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Half of Americans won’t take a vacation this summer—and not just because they can’t afford it

Vacation is often a time to relax and refresh. Some experts think it could even make you more productive when you head back to work. But a whopping 49 percent of Americans won't be taking one this summer, and while lack of money certainly plays a role, it's not the only reason so many people are deciding to stay home.

Bankrate, which conducted a survey of 1,000 people aged 18 or older, found that, of the 49 percent who aren't planning a vacation, 50 percent said they can't afford it, 24 percent have other family obligations and 22 percent can't take time off work.

Younger people "are most likely to say they can't go on vacation because there's too much on their plates," the survey notes. "They're also more inclined to say that their financial situation is keeping them from taking time off."

A 2017 GoBankingRates survey found that millennials between 18 and 24 years old had less than $1,000 in savings, which doesn't leave a lot of room for discretionary spending. Nearly half of respondents had nothing saved at all.

Older Americans, on the other hand, are more likely to cite family obligations rather than work-related commitments as the reason they won't take a vacation.

Even when Americans have paid time off, the survey points out, they're reluctant to use it: Only 36 percent of respondents who have paid vacation time plan to use all of it this year. And 13 percent of workers with paid time off don't intend to use any of their vacation days.

Bankrate chief financial analyst Greg McBride suggests issues related to workload and staffing could be why more people aren't taking time off. "There [are] 6 million open and unfilled jobs in the economy right now because employers can't find qualified workers," he says in the survey. "A lot of existing employees are carrying a heavier load and that might keep them tethered to the desk instead of taking the time off that they would otherwise like to take."

If you're trying to get away from work, consider spending a day or two out even if you're overwhelmed or don't have enough money to travel. "A vacation doesn't have to be something where you fly somewhere," Melanie Ross, a senior financial adviser for NCA Financial Planners," tells Bankrate.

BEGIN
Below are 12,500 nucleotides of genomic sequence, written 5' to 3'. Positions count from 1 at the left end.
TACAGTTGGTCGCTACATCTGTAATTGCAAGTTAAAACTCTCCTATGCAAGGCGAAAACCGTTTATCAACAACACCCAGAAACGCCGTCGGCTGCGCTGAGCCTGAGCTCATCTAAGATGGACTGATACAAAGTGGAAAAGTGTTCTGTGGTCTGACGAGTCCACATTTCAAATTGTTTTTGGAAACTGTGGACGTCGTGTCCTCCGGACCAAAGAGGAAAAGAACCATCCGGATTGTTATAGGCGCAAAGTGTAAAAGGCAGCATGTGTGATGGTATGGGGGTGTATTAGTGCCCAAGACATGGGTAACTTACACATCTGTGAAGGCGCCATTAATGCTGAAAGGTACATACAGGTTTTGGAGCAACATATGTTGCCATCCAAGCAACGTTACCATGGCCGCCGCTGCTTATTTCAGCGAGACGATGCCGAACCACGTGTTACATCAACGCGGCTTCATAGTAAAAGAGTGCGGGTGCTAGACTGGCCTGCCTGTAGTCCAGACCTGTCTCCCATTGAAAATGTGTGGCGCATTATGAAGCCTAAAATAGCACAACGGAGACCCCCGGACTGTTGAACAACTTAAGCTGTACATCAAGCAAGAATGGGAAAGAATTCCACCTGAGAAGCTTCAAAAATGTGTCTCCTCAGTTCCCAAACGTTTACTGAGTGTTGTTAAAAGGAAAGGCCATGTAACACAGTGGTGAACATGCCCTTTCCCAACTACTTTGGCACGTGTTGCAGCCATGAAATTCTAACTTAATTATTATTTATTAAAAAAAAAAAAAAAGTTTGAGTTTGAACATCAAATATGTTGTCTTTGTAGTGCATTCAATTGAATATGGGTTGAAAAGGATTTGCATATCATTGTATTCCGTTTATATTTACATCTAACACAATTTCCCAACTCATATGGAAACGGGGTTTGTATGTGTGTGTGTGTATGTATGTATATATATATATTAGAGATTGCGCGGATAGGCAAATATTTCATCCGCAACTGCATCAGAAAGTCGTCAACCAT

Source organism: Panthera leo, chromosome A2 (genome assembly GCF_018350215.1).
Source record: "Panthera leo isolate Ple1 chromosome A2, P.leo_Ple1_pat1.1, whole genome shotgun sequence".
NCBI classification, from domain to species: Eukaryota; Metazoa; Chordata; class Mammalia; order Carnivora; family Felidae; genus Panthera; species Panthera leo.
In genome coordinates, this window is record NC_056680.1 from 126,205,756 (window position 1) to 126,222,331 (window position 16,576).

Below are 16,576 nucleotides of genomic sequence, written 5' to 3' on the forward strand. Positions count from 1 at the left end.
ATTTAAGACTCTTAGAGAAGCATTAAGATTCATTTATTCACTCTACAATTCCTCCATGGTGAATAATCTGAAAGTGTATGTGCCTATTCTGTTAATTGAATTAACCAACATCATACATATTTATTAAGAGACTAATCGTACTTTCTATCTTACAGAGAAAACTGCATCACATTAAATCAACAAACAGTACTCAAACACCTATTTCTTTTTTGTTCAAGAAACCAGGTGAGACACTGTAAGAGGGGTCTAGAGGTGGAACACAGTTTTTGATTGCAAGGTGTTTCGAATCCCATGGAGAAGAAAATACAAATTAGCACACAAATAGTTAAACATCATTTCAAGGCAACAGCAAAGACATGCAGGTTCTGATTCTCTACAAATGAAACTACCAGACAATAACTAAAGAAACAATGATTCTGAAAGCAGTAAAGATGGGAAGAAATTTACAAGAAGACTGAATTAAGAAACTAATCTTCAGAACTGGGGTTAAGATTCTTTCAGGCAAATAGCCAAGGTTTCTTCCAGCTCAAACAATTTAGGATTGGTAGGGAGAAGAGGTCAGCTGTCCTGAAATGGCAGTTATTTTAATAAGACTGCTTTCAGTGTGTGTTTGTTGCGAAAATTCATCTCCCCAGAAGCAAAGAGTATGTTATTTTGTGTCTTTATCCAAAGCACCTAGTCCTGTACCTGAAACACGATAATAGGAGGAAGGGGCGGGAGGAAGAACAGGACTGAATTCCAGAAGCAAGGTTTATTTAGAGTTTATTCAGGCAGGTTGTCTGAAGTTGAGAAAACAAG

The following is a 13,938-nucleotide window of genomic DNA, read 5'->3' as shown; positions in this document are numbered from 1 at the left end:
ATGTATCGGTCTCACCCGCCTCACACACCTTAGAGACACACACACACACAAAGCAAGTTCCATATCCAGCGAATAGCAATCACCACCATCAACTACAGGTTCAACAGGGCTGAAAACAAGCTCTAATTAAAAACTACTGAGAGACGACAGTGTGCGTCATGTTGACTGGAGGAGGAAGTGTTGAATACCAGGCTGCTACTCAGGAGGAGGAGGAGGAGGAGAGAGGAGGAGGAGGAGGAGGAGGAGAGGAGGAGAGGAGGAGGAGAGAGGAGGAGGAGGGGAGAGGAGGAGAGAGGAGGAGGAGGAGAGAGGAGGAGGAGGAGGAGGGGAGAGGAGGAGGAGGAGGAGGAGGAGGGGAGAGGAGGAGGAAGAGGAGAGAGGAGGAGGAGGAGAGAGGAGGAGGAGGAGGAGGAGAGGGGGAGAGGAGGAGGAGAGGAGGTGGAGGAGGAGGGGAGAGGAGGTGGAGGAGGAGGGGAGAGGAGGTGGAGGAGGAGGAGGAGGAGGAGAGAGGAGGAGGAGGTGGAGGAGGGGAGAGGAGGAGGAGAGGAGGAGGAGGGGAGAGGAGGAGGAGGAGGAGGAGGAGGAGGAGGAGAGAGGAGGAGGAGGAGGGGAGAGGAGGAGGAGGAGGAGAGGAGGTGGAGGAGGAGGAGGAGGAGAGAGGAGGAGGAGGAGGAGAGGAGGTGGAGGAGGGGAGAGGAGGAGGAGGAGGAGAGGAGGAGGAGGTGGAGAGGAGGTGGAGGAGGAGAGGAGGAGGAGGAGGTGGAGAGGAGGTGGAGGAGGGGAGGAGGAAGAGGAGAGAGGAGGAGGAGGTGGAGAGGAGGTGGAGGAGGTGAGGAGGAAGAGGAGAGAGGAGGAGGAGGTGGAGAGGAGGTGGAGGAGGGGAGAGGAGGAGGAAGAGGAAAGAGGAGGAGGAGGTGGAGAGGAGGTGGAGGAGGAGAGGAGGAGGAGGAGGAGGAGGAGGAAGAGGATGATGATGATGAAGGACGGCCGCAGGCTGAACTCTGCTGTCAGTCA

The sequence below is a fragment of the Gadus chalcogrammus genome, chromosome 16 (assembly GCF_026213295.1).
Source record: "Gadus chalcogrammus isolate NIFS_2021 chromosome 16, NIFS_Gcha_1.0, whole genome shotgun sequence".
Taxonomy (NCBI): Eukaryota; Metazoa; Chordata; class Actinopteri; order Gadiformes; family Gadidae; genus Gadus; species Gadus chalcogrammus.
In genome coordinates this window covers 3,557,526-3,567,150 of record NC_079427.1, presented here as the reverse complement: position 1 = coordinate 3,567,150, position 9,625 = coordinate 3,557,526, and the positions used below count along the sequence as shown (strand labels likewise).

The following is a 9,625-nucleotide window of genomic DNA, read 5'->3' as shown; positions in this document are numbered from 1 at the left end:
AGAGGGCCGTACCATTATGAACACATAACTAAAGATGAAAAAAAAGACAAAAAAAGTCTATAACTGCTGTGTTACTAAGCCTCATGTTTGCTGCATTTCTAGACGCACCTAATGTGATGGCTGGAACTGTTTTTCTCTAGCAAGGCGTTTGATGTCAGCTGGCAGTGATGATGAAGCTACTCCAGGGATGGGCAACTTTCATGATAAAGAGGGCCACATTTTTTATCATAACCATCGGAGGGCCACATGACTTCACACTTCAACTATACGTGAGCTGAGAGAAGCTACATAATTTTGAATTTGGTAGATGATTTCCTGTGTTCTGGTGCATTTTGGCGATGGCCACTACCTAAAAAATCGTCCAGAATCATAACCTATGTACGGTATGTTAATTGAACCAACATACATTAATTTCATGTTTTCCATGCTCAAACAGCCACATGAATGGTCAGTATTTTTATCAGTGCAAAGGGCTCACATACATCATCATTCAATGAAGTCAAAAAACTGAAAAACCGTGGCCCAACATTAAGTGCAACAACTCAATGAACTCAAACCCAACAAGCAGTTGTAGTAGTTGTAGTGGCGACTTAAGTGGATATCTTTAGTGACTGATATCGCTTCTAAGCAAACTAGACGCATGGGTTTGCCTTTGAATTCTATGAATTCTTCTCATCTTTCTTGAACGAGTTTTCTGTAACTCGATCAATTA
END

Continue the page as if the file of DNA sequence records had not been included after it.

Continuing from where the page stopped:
"A lot of people do something they call 'staycations,' where they just will stay local. Maybe they'll travel two hours in a two-day period or stay at home and take advantage of things that they don't have time to while they're working."

Some people do plan to take a vacation, though, the survey notes. And among them, the average amount they intend to spend is $1,000. But there are ways to cut back, like traveling during an off-season. And consider opening a high-yield savings account, a certificate of deposit or some sort of interest-earning account designed specifically for vacation, as well, if you don't already have one. Dedicating a bit of money with each pay could add up over time.

Consumer finance expert Andrea Woroch recommends being flexible when it comes to travel dates and destinations. The median amount Americans in the Northeast plan to spend this summer is $1,500, for example, or $500 more than the national average.

If you're flying, Woroch tells Bankrate, "compare prices at different airports and consider booking one-way rather than round-trip flights." She also suggests opening a co-branded airline credit card to get bonus miles toward a free flight. "As long as pay your balances on time and in full every month, it's OK to open a card that can reduce the cost of your trip."

You can also save on housing by using a service like Airbnb. If you're staying at a hotel, though, look for perks like free breakfast, parking, Wi-Fi and shuttles, Carrie Sumlin, digital consumer executive at Ally Financial, tells Bankrate. And if you're traveling abroad, she adds, "choose destinations with favorable exchange rates, like Mexico, Iceland and New Zealand."

It is possible to take a vacation, as long as you budget your time and money wisely. Look for deals, too. With a combination of airline miles and hotel rewards points, Grace Cheng and Pedro Pla flew to five continents for free. Here are their five hacks to save.

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